MANTHOU: Having them done fairly and honestly, as well as having trust and confidence in the Assessor/Treasurer’s Office that assessments are performed with respect to the taxpayer.
Q) What could be done to improve the relationship between this office and Pierce County Council?
O'BRIEN: In my experience the relationship between this office and the council has not always been an adversarial one. I am committed to creating a professional and open atmosphere in the Assessor/Treasurer’s Office, where taxpayers, staff and everyone we do business with is treated with respect. I have always worked successfully with the council and I believe that opening up lines of communication again will allow us to work together in the best interest of the taxpayers of Pierce County.
FARELL: As a current member of the council, I share their frustration with the current administration. I believe that the council and the public want the same thing. They want someone with a fresh perspective who will change the culture of the office. We need to treat people with respect, instill a level of professionalism in the office, and improve communication with the council and the taxpayers to make the office more efficient and effective.
LONERGAN: I have excellent relationships with the members of Pierce County Council, having worked with most of them while I chaired Pierce County Regional Council and served as Tacoma deputy mayor and City Council member. The current assessor’s relationship with almost every part of county government has been adversarial – some have said “toxic.” The County Council, shocked at the $1.5 million cost to taxpayers for settling claims against the incumbent, cast a unanimous “vote of no confidence,” which has been ignored. The most important relationship I will restore is the public’s trust and confidence that the work of the assessor/treasurer is being done in a fair and honorable way.
MANTHOU: Establishing positive relationships with council members and the county executive. While on City Council I served on numerous boards and commissions with most of the County Council and the county executive. I have already developed these important relationships.
Q) Are there changes to the appraisal process you would like to make?
O'BRIEN: The appraisal process, for the most part, is regulated by statute. There are appraisal functions that must be performed and there are specific statutory timelines that must be met. To meet those requirements in an efficient and cost-effective manner I will make sure that all staff are utilized according to their knowledge and abilities. A new six-year revaluation plan needs to be developed to ensure that parcel counts in each year are equalized so that all years have similar workloads, which will allow for clearer planning. The process for appeals needs to be streamlined for taxpayers. Working with appraisal staff, all processes will need to be looked at, within the framework of the statutes, to determine if current procedures make for the most efficient way to accomplish the tasks we are required to perform. Working with the other assessors’ offices we need to look at the current definition of physical inspection and determine if changes should be made to the statutes to allow assessors to use technology to save time and money while still performing the duties required.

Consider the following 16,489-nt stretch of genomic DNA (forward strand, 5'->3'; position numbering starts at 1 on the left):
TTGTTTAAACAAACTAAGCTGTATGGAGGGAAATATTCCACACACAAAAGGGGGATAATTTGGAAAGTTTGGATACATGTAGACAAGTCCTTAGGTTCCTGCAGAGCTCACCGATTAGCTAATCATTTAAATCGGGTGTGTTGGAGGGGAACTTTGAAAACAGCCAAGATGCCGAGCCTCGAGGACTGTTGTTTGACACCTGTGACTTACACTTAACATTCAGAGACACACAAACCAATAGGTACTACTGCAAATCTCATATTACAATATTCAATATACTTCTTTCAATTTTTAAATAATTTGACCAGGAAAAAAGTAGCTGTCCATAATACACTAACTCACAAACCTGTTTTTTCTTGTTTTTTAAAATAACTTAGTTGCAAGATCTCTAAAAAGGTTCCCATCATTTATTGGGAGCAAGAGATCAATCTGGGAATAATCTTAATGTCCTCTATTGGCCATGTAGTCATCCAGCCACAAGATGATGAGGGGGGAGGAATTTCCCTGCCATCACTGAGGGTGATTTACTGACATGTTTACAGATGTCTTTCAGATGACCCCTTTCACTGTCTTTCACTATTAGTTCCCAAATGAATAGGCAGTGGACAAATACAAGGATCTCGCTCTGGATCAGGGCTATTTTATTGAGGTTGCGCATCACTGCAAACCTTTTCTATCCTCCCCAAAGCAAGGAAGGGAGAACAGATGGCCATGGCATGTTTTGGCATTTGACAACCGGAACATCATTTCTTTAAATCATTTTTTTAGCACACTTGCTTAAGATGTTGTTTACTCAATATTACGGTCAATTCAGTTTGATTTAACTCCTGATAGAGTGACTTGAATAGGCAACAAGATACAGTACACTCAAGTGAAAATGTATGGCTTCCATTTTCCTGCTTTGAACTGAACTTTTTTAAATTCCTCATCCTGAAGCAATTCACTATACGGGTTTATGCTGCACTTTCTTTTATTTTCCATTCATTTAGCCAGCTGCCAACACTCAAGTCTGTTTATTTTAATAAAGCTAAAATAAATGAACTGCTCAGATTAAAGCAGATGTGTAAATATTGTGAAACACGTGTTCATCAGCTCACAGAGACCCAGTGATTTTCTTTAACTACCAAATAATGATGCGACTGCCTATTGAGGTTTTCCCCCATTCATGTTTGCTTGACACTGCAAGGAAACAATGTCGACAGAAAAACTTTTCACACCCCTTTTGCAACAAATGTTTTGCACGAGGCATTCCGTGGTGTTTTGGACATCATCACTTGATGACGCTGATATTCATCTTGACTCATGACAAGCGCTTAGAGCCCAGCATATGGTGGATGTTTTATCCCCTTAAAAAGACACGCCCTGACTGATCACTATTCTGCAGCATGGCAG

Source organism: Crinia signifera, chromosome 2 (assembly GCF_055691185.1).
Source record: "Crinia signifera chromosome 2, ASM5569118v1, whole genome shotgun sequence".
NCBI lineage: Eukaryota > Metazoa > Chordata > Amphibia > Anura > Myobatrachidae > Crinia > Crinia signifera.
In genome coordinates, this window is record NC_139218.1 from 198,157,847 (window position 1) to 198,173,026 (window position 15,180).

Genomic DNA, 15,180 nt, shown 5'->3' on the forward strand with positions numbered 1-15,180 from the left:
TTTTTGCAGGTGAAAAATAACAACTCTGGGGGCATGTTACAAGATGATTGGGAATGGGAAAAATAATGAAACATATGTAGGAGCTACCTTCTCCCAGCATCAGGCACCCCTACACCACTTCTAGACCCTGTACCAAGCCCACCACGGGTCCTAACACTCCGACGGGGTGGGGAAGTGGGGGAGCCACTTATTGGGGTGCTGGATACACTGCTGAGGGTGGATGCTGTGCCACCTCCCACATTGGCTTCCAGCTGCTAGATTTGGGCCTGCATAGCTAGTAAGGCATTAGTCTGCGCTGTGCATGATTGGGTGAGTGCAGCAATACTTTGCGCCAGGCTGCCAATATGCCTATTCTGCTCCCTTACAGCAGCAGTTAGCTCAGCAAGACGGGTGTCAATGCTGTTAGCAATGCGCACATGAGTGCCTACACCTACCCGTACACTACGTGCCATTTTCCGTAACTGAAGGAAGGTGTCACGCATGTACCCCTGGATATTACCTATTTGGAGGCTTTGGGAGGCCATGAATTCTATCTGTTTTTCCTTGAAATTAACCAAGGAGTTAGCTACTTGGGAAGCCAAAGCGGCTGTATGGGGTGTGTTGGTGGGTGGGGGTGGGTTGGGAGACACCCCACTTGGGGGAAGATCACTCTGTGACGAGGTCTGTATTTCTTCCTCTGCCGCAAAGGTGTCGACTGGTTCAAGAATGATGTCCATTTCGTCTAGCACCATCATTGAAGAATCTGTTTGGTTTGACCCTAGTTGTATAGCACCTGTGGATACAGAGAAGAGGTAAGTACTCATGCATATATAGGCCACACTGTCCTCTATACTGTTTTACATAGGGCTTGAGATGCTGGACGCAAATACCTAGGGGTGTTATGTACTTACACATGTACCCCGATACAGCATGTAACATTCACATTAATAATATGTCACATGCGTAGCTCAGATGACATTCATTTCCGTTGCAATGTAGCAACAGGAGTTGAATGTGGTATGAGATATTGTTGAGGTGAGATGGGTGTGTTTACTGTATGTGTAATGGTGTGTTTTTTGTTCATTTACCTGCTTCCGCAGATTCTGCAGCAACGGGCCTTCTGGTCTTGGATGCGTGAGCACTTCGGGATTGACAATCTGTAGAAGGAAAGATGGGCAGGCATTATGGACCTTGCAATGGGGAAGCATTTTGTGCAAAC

FARRELL: Our current appraisal and assessment procedures need to be made more efficient and effective. Taxpayers should not pay a penny more in property taxes than is required. Currently the Legislature mandates that the Assessor/Treasurer’s Office place a value on all parcels of property, even those that are publicly owned. Researching, inspecting and calculating a value on Stadium High School or Wapato Park is a time-consuming act that accomplishes nothing for the taxpayer. I have been speaking with legislators from both parties and I will lobby Olympia to end this wasteful practice.
I would also like to extend the physical inspection requirement from six years to 10 years for parcels of land that are used for forestry, agriculture or are vacant. This gives the Assessor/Treasurer’s Office time to focus on residential and commercial properties so that we can deliver a more accurate appraisal of value.
LONERGAN: A top priority must be more timely assessment of all new construction, to help pay for government services without raising taxes on others. Ongoing computer hardware and software upgrades are needed to efficiently appraise Pierce County’s 330,000 parcels of property. Staff assignments should put the best people in the right positions, not used as rewards or punishment by the assessor. I will de-mystify the appraisal process by allowing taxpayers easy online access to values of comparable properties. Other possible changes, such as replacing required on-site inspections every six years with reviews of satellite imagery, would require a change in state law.
MANTHOU: I believe any tool available that is currently used across the country such as satellite imaging, Zillow, building permit information, personal inspection, comparables, market conditions, etc. should be explored and, if beneficial, used to develop the process in assessing property taxes. The program needs to be developed that is consistent, fair and understandable by the public.